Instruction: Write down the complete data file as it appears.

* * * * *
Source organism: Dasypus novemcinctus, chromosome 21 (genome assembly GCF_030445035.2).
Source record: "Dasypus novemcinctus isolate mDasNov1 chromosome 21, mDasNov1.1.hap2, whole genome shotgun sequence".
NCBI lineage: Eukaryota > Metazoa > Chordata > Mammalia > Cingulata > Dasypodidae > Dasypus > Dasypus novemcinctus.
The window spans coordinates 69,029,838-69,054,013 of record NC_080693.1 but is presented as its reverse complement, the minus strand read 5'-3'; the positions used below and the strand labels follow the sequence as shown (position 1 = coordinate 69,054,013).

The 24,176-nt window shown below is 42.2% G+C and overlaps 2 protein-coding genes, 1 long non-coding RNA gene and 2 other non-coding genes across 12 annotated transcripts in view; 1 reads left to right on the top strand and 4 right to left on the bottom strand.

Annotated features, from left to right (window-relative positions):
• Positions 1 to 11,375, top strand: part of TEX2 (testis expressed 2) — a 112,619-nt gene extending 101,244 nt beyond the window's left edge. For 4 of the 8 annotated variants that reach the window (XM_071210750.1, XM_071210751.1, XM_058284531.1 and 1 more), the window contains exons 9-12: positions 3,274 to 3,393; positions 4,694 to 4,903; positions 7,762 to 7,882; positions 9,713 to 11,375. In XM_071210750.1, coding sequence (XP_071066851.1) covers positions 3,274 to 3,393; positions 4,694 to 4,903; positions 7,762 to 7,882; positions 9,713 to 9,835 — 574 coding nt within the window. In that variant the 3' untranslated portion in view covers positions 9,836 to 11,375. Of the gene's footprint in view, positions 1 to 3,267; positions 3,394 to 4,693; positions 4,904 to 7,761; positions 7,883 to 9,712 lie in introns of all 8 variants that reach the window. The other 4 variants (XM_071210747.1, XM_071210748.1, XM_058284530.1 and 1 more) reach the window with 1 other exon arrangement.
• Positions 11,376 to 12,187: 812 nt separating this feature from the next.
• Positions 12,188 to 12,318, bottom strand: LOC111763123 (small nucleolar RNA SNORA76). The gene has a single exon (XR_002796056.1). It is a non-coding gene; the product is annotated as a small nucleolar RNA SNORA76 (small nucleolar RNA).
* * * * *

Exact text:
Source organism: Dasypus novemcinctus, chromosome 21 (genome assembly GCF_030445035.2).
Source record: "Dasypus novemcinctus isolate mDasNov1 chromosome 21, mDasNov1.1.hap2, whole genome shotgun sequence".
NCBI lineage: Eukaryota > Metazoa > Chordata > Mammalia > Cingulata > Dasypodidae > Dasypus > Dasypus novemcinctus.
The window spans coordinates 69,029,838-69,054,013 of record NC_080693.1 but is presented as its reverse complement, the minus strand read 5'-3'; the positions used below and the strand labels follow the sequence as shown (position 1 = coordinate 69,054,013).

The 24,176-nt window shown below is 42.2% G+C and overlaps 2 protein-coding genes, 1 long non-coding RNA gene and 2 other non-coding genes across 12 annotated transcripts in view; 1 reads left to right on the top strand and 4 right to left on the bottom strand.

Annotated features, from left to right (window-relative positions):
• Positions 1 to 11,375, top strand: part of TEX2 (testis expressed 2) — a 112,619-nt gene extending 101,244 nt beyond the window's left edge. For 4 of the 8 annotated variants that reach the window (XM_071210750.1, XM_071210751.1, XM_058284531.1 and 1 more), the window contains exons 9-12: positions 3,274 to 3,393; positions 4,694 to 4,903; positions 7,762 to 7,882; positions 9,713 to 11,375. In XM_071210750.1, coding sequence (XP_071066851.1) covers positions 3,274 to 3,393; positions 4,694 to 4,903; positions 7,762 to 7,882; positions 9,713 to 9,835 — 574 coding nt within the window. In that variant the 3' untranslated portion in view covers positions 9,836 to 11,375. Of the gene's footprint in view, positions 1 to 3,267; positions 3,394 to 4,693; positions 4,904 to 7,761; positions 7,883 to 9,712 lie in introns of all 8 variants that reach the window. The other 4 variants (XM_071210747.1, XM_071210748.1, XM_058284530.1 and 1 more) reach the window with 1 other exon arrangement.
• Positions 11,376 to 12,187: 812 nt separating this feature from the next.
• Positions 12,188 to 12,318, bottom strand: LOC111763123 (small nucleolar RNA SNORA76). The gene has a single exon (XR_002796056.1). It is a non-coding gene; the product is annotated as a small nucleolar RNA SNORA76 (small nucleolar RNA).